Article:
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Five-alarm fire destroys abandoned tuxedo store in Chelsea

Firefighters pour water on Russo's fire

Photo by Matt Frank. See it larger.

WCVB reports a fire erupted in the former Russo's Tuxedo at 320 Revere Beach Parkway in Chelsea around 10 a.m. and quickly grew into a five-alarm blaze.

No injuries reported; residents of a neighboring wooden apartment building were evacuated as a precaution.

Matt Frank watched the firefighters work; reports the fire burned for hours. WCVB reports that's mainly because of the building's rubber roof.

Firefighters at the scene
Firefighters at the scene


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Can anyone suggest another place to buy an abandoned tuxedo?

Voting closed 13

place rules.

Voting closed 8

According to their Facebook page they did not sustain major damage and should be open this weekend once the street is passable... Currently the street is closed.

The wind was pushing the smoke in the other direction. I was on the Tambo 22 patio when I took some photos and amazingly was not really getting any smoke there despite being right near the fire area. The fire crews had an impromptu HQ right next to the building on the other side. The rt 16 side though looked like night because it was so dark at points.

I feel lucky because I live a block behind Tambo 22 and only got some minor smoke smell that cleared up after a night of air purification. Not any worse of a smell than if a neighbor was grilling too much etc.

Wind direction really saved them.

Voting closed 17

I walked by today and saw that they had the door open and tables set up. Although the street is still closed since the building is being knocked down. I'd suggest contacting them if you plan on going and asking the best place to park and walk up the sidewalk to it.

Voting closed 10

Ironically, the French word for tuxedo is smoking. Having to do with the fact that tuxedos were originially used in dedicated smoking rooms to protect the other clothes from catching fire or reeking of smoke.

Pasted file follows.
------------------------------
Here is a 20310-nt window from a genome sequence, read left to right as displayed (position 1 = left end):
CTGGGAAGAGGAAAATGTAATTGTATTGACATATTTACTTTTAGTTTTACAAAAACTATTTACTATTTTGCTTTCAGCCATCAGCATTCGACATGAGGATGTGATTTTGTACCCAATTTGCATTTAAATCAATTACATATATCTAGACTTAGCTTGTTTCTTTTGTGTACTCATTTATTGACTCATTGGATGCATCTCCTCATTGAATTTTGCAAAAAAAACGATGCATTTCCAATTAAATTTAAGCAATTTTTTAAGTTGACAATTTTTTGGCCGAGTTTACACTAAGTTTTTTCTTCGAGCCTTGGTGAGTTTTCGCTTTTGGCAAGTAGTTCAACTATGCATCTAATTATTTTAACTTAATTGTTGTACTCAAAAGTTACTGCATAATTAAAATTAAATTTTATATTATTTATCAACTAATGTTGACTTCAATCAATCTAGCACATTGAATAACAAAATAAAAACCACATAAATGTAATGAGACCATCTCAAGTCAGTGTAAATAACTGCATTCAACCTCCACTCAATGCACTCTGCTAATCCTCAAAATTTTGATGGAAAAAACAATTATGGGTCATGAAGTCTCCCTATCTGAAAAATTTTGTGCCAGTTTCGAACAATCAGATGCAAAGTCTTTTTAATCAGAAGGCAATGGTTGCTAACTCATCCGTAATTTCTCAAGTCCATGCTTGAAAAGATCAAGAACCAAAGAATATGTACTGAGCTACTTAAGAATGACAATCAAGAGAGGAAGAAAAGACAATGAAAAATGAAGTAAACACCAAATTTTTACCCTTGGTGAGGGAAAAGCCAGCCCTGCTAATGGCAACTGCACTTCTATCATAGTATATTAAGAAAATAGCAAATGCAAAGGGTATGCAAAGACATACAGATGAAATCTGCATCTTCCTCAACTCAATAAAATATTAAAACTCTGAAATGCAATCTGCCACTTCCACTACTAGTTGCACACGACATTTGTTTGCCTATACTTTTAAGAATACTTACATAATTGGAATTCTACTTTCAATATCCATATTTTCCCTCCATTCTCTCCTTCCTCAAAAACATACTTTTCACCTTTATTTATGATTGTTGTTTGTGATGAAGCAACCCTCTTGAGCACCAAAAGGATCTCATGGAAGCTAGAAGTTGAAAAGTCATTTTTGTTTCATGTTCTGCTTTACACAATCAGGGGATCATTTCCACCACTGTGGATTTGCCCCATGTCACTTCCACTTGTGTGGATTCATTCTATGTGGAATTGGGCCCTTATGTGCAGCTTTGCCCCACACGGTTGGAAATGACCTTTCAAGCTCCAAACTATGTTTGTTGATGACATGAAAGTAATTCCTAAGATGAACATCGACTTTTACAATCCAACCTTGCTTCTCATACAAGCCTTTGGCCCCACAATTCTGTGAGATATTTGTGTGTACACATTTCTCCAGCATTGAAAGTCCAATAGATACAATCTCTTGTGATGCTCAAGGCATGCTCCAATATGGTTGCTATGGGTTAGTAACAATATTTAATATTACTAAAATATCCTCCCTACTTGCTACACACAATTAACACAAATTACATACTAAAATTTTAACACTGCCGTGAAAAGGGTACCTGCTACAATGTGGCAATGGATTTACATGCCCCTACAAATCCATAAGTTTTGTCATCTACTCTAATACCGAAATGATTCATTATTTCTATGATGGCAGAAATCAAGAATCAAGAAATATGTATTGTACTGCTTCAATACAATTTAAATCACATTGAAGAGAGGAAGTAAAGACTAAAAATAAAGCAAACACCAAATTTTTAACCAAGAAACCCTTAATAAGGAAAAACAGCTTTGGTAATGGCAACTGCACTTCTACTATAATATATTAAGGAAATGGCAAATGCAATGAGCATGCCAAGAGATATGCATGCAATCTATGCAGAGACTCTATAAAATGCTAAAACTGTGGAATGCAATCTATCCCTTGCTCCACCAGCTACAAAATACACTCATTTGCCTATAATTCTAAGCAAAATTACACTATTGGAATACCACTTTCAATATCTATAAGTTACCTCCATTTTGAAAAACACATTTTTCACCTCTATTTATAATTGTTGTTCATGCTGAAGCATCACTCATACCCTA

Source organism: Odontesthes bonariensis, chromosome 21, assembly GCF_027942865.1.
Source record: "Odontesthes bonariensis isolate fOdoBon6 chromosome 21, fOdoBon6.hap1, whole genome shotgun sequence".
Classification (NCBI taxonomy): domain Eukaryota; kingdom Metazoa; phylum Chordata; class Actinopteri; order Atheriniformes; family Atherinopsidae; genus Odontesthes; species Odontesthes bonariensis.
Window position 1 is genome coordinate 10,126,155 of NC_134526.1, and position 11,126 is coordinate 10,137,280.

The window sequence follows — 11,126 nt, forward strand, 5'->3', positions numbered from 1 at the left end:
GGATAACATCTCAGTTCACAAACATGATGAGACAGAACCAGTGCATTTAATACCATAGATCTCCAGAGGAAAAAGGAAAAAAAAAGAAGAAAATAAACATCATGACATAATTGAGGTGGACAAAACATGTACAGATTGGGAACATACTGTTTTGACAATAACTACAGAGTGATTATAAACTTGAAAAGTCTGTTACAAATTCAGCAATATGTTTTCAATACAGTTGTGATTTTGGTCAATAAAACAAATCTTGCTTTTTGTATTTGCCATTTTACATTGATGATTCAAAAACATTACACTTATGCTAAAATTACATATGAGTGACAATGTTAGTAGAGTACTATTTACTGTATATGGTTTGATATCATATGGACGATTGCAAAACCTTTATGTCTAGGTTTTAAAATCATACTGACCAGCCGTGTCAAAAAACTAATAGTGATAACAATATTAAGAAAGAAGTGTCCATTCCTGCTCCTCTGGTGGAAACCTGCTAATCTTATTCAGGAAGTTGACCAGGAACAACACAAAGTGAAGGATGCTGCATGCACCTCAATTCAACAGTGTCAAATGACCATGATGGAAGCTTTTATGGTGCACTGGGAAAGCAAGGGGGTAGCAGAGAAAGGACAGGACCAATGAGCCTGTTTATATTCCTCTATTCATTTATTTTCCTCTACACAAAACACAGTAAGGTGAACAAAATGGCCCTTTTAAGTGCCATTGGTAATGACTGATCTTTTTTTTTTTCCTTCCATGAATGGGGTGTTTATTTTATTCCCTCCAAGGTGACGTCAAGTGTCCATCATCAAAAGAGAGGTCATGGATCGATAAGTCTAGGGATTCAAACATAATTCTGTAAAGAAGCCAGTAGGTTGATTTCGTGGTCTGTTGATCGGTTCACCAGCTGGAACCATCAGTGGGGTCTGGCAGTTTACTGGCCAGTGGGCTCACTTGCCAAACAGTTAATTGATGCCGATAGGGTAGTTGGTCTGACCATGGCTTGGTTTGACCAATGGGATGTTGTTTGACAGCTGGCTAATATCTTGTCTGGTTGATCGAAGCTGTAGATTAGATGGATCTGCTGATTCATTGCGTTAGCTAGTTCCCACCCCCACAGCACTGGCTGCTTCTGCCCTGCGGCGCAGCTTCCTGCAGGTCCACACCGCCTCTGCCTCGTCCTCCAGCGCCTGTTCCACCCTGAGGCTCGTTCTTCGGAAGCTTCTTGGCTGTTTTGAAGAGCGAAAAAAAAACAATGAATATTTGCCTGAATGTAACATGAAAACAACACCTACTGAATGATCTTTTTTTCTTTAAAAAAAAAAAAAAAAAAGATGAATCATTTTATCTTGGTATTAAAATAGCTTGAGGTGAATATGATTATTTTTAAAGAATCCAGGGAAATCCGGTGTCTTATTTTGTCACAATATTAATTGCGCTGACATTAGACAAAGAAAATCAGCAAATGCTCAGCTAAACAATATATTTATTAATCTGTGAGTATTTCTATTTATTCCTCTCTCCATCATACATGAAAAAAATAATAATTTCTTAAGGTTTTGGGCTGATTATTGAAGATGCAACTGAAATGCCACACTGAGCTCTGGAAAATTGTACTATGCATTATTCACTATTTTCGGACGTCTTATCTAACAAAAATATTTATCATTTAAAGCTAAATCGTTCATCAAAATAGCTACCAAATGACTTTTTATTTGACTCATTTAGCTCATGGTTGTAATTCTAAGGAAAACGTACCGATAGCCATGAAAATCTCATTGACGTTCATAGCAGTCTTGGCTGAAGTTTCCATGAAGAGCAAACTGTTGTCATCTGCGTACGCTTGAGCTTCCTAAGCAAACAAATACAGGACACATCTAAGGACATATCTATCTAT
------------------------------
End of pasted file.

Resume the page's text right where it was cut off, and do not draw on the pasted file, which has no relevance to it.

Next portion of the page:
Voting closed 24

The dinner jacket, or tuxedo, evolved from the smoking jacket. That's why the name carried over in French and other languages. Calling it a tuxedo is an American thing since the name originates from a place in NY State.

Voting closed 16

Tennessee Tuxedo?? ;)

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by having his tailor cut the tails off a tailcoat for a more comfortable, jauntier alternative to the white-tie ensemble that was standard dinner attire among the wealthy at the time. He was from Tuxedo Park, NY, hence the name. Wikipedia cites a mid-1800s Prince of Wales as being the pioneer here, with the Americans following his example.

Like a lot of trends toward less formality, this was seen by many at the time as a mortal transgression against decorum and a sign of the end times. Of course, the dinner suit eventually succeeded white tie almost entirely for formal occasions, relegating the tailcoat (and its slightly different accompaniments) to loftier events like affairs of state or conducting an orchestra.

The smoking jacket was always a separate garment, more like a luxurious, heavy, short bathrobe. Its function was to temporarily replace the tailcoat or tailless formal dinner jacket for the duration of post-prandial cigar smoking, which men always enjoyed separately from the ladies, so they wouldn't reek so bad upon rejoining them.

Apparently the use of the term "smoking" in French (and a bunch of other languages) for what in English is called a tuxedo or dinner suit is one of those linguistic false friends.

Voting closed 14

Popular place to grab a Tux in the 1980s for the Bridge and Tunnel crowd !

Voting closed 12